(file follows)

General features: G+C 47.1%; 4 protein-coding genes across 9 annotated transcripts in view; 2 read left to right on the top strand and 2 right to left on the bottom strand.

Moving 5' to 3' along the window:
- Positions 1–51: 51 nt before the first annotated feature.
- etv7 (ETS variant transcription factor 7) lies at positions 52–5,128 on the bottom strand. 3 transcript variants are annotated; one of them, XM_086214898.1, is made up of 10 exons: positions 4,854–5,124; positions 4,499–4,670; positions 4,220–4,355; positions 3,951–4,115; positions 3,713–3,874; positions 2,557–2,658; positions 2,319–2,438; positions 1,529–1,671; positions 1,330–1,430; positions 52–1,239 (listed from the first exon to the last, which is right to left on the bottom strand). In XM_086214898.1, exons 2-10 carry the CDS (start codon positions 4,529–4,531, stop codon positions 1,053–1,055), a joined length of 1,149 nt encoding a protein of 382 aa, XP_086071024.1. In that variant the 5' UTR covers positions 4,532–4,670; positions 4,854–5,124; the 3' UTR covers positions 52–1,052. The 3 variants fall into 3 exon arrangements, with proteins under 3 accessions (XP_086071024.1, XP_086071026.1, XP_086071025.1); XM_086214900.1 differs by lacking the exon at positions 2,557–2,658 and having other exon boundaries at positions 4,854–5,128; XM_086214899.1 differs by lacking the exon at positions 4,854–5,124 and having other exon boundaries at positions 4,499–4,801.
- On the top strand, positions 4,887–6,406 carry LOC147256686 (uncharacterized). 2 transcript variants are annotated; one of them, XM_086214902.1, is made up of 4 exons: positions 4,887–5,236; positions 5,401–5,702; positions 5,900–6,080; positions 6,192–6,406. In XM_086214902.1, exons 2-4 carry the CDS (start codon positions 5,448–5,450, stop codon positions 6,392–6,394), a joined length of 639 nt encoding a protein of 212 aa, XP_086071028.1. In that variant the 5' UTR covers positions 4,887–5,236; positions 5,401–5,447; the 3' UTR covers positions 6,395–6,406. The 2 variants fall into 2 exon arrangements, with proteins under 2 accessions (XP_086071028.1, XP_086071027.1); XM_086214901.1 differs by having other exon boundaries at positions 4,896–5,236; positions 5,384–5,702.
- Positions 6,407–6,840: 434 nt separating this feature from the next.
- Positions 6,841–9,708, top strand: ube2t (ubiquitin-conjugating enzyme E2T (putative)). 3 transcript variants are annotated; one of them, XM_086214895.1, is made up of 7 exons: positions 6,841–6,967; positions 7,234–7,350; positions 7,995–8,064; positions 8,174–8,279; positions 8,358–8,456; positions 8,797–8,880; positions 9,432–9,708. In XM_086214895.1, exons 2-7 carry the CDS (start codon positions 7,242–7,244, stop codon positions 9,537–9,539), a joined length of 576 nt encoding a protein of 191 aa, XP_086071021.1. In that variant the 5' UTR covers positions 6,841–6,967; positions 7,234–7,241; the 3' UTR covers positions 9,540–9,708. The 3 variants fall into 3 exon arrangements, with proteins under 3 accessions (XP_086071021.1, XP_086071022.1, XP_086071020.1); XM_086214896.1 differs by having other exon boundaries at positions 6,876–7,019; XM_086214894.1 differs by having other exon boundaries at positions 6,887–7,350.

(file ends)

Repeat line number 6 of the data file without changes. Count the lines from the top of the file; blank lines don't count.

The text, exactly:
- Positions 6,407–6,840: 434 nt separating this feature from the next.